Deborah van Deusen Hunsinger
Last week’s post focused on an understanding of two types of trauma: personal trauma and secondary trauma. Given our experience over the past fourteen months—and much longer—we turn our attention today to healing from intergenerational trauma and collective trauma.
Intergenerational trauma occurs when your parents or grandparents (or even your more distant ancestors), experienced trauma of such great a magnitude that they could not adequately metabolize their terror, rage and grief. Immigration, poverty, suicide, physical or sexual abuse, alcohol or drug addiction, or the tragic loss of children at an early age; indeed, any unbearable family trauma will live on in the bodies of the children and grandchildren of those directly affected.
Given this, we can imagine a vast scope of collective trauma that lives in us whether or not we acknowledge it: the Holocaust, unceasing wars since the end of World War II, the mass incarceration and systemic oppression of people of color, apartheid in South Africa, the nuclear disasters of Fukushima and Chernobyl, and, climate change of catastrophic proportions, to name but a few. Today, world-wide economic instability and the coronavirus encircle the globe.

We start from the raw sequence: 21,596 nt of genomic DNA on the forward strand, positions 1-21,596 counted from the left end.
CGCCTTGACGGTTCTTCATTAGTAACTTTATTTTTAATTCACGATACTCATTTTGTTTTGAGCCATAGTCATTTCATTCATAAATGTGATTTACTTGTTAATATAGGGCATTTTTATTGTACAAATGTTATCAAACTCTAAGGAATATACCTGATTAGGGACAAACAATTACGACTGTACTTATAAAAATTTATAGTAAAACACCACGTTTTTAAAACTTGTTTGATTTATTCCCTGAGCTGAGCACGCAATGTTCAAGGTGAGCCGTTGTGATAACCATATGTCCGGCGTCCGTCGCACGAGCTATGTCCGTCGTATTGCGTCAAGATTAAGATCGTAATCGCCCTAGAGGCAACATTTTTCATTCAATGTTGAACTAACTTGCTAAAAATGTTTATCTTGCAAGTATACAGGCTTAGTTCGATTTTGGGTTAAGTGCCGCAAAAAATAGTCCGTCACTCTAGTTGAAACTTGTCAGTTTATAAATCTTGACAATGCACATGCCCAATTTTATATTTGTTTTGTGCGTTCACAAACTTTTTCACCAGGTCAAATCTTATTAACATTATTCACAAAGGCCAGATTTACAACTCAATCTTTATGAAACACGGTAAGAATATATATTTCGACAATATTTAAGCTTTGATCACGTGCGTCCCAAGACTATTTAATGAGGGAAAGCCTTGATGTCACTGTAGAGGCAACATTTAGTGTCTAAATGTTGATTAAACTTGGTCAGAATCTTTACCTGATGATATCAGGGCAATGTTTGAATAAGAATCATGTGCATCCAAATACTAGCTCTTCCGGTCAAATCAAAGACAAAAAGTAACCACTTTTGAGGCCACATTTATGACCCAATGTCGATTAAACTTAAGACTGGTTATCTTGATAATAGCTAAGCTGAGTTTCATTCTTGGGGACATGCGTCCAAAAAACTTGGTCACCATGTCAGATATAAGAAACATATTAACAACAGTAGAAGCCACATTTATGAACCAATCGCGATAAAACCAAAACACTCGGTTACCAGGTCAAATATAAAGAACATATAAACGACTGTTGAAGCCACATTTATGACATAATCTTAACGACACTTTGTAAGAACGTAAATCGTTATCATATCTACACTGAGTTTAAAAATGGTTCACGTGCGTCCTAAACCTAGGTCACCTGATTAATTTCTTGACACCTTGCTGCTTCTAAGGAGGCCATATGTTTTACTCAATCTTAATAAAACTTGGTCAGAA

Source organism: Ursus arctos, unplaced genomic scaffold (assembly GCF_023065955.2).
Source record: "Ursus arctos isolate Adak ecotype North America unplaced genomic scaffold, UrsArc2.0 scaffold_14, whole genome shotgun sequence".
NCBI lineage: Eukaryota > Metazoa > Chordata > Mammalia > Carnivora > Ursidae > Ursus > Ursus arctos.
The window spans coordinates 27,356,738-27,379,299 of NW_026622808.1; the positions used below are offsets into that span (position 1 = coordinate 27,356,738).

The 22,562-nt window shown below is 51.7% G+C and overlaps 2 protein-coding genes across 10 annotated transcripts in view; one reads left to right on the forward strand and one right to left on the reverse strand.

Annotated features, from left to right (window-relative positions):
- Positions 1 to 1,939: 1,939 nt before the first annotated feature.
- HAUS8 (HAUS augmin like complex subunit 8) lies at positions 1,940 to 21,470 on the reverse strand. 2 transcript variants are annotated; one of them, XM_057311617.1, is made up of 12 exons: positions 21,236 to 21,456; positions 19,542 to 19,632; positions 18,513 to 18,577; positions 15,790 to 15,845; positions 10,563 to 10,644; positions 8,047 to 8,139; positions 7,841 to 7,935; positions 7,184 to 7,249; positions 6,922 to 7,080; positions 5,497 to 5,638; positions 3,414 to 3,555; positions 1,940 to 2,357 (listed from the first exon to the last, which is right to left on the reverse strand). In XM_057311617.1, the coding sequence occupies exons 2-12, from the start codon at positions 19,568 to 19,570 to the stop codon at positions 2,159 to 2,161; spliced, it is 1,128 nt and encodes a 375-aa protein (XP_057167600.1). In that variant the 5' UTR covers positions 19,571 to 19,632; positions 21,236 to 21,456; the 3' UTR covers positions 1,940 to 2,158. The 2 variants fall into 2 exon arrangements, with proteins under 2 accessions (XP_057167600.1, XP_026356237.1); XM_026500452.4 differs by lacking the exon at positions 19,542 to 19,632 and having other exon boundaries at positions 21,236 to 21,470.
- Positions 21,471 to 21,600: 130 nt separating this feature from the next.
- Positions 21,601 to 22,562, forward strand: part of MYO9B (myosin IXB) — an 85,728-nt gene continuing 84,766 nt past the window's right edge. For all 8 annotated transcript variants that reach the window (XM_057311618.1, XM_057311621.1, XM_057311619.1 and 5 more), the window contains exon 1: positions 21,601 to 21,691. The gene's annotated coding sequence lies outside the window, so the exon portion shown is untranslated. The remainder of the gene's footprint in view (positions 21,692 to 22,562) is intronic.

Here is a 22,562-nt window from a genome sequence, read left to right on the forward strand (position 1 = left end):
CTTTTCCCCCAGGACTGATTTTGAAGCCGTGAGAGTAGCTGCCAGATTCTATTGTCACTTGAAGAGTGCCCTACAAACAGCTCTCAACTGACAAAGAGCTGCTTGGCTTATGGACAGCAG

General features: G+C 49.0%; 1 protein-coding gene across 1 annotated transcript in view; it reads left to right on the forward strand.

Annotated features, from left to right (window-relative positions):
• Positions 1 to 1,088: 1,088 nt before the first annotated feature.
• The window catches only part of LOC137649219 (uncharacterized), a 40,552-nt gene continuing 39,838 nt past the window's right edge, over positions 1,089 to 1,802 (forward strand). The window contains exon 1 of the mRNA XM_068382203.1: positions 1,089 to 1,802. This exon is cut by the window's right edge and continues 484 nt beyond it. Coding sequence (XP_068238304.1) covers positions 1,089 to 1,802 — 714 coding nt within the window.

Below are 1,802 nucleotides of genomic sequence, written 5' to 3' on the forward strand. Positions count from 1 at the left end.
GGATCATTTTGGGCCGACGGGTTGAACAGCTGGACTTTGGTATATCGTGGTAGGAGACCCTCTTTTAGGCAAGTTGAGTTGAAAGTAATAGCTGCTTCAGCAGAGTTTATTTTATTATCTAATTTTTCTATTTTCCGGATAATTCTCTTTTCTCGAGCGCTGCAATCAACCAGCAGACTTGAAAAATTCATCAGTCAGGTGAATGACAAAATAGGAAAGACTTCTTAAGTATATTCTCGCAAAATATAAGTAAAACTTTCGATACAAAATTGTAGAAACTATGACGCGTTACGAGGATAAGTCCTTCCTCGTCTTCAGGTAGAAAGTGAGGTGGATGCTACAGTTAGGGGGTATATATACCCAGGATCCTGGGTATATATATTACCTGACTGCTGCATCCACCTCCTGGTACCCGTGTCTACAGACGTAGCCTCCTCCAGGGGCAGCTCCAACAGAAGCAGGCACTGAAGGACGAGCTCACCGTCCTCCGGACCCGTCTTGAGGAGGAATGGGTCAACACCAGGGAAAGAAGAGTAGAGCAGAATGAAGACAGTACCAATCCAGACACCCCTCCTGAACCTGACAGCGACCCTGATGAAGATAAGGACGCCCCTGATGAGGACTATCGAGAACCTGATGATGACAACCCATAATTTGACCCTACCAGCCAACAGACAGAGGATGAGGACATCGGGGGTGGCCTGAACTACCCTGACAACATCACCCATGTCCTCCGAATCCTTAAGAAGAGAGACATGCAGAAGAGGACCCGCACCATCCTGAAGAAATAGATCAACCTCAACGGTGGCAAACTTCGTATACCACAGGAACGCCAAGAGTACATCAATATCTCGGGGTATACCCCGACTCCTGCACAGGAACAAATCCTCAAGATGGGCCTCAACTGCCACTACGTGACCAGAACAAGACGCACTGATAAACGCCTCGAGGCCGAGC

In order to acknowledge these accumulated collective traumas that live in our bodies and minds, we need a network of supportive friendships and spiritual practices. We need a daily influx of poetry, song, and beauty, by which the human spirit can be uplifted. We need hope and a profound sense of belonging with our very own ancestors, with our actual neighbors, our religious and spiritual communities, and our extended and nuclear families. The greater the sense of belonging and vital participation in the communities that we actually belong to, the safer we will feel as we dare to acknowledge the level of pain, grief and fear that we are coping with.
The more we are able to give voice both to our longings and our hopes, the more we will be able to consent to enter into a depth of collective mourning. Profound mourning in collective gatherings paradoxically gives rise to hope. Mourning together reduces shame, opens our hearts to the sheer magnitude of our love for the world, and deepens our desire to act together in a responsive and responsible way, rather than in an outraged and reactive way.
In short, the lifeline for collective trauma is collective awareness, collective mourning and collective action.